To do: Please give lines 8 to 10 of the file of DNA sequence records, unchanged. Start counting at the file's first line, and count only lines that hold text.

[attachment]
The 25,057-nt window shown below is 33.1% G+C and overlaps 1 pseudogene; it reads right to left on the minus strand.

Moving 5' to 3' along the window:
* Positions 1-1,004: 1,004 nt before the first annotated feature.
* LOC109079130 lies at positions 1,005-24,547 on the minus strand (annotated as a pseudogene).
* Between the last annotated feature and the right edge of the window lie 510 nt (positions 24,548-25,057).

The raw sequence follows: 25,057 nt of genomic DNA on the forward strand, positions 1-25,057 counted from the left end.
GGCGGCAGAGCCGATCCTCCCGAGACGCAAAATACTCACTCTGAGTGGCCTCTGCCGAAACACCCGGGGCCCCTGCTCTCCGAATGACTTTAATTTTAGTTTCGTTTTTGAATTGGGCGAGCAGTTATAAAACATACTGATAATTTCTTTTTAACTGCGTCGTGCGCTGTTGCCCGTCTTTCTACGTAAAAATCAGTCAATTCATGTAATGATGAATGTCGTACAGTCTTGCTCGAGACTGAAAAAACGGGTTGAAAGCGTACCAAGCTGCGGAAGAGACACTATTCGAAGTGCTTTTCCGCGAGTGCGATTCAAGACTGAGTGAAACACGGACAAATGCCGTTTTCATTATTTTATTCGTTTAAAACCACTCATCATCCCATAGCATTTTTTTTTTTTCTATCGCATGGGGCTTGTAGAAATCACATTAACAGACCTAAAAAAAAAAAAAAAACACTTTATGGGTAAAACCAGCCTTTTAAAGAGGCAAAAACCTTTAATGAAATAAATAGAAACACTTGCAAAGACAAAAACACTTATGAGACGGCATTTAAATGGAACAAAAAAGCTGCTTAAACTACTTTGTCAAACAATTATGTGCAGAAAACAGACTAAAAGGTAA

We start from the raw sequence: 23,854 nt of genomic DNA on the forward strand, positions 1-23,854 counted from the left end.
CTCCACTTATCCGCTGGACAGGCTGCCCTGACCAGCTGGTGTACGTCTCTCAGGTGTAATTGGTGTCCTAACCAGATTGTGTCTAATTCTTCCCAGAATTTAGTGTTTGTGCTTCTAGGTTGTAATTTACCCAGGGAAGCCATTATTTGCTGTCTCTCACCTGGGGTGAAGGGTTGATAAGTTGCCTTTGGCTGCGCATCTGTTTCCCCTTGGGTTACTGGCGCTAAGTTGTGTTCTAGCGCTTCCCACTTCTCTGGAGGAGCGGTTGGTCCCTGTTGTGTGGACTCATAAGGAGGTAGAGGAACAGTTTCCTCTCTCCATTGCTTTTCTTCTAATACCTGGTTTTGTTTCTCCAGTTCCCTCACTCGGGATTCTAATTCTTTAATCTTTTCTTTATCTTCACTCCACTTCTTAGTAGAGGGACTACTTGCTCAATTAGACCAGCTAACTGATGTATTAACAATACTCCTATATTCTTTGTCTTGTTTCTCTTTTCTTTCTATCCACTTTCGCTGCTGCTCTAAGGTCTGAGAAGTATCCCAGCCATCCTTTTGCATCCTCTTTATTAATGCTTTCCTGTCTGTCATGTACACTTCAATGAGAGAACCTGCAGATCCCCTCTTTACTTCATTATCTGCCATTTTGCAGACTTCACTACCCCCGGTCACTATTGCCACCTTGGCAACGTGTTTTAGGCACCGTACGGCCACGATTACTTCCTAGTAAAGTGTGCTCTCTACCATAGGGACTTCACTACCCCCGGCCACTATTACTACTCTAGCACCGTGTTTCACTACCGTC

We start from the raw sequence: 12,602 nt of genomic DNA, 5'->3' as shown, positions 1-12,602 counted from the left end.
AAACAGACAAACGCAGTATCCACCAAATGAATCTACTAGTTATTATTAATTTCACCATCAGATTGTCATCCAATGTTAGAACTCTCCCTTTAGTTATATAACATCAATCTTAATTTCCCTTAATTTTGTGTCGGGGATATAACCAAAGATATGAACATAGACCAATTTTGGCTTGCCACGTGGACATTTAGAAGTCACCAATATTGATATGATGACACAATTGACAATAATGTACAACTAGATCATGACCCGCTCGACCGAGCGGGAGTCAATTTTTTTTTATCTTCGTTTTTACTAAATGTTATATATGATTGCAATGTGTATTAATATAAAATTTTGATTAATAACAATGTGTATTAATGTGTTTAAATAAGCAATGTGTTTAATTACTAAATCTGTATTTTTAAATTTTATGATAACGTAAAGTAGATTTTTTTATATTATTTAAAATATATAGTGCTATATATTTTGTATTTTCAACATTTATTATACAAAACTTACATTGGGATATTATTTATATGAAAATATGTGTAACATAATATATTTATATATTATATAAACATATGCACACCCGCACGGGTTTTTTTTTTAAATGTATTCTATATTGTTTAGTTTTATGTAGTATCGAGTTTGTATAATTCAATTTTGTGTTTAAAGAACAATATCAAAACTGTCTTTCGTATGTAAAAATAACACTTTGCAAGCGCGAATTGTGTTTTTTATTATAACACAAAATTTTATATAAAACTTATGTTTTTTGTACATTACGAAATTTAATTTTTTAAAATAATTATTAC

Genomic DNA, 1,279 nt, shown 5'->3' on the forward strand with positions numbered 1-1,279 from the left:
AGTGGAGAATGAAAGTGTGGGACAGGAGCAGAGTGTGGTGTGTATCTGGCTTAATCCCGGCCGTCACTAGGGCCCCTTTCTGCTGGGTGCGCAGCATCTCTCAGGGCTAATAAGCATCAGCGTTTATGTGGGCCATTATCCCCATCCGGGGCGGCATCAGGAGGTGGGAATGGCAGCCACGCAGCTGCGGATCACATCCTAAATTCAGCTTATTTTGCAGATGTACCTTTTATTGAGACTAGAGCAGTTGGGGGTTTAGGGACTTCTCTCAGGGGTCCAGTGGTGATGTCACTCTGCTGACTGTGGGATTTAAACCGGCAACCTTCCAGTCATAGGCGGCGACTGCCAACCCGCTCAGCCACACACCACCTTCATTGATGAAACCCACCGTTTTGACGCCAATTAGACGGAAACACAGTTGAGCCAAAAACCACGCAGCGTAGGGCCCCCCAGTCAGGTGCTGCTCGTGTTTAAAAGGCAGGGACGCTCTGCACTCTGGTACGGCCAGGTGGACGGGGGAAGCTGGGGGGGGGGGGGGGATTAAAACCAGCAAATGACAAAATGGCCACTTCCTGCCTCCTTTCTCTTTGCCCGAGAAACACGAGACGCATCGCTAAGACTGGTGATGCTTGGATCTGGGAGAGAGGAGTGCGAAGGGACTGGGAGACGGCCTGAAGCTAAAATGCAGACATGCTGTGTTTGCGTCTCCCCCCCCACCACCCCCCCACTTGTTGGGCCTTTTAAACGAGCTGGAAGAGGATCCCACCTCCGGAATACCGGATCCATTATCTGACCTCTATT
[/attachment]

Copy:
We start from the raw sequence: 23,854 nt of genomic DNA on the forward strand, positions 1-23,854 counted from the left end.
CTCCACTTATCCGCTGGACAGGCTGCCCTGACCAGCTGGTGTACGTCTCTCAGGTGTAATTGGTGTCCTAACCAGATTGTGTCTAATTCTTCCCAGAATTTAGTGTTTGTGCTTCTAGGTTGTAATTTACCCAGGGAAGCCATTATTTGCTGTCTCTCACCTGGGGTGAAGGGTTGATAAGTTGCCTTTGGCTGCGCATCTGTTTCCCCTTGGGTTACTGGCGCTAAGTTGTGTTCTAGCGCTTCCCACTTCTCTGGAGGAGCGGTTGGTCCCTGTTGTGTGGACTCATAAGGAGGTAGAGGAACAGTTTCCTCTCTCCATTGCTTTTCTTCTAATACCTGGTTTTGTTTCTCCAGTTCCCTCACTCGGGATTCTAATTCTTTAATCTTTTCTTTATCTTCACTCCACTTCTTAGTAGAGGGACTACTTGCTCAATTAGACCAGCTAACTGATGTATTAACAATACTCCTATATTCTTTGTCTTGTTTCTCTTTTCTTTCTATCCACTTTCGCTGCTGCTCTAAGGTCTGAGAAGTATCCCAGCCATCCTTTTGCATCCTCTTTATTAATGCTTTCCTGTCTGTCATGTACACTTCAATGAGAGAACCTGCAGATCCCCTCTTTACTTCATTATCTGCCATTTTGCAGACTTCACTACCCCCGGTCACTATTGCCACCTTGGCAACGTGTTTTAGGCACCGTACGGCCACGATTACTTCCTAGTAAAGTGTGCTCTCTACCATAGGGACTTCACTACCCCCGGCCACTATTACTACTCTAGCACCGTGTTTCACTACCGTC

We start from the raw sequence: 12,602 nt of genomic DNA, 5'->3' as shown, positions 1-12,602 counted from the left end.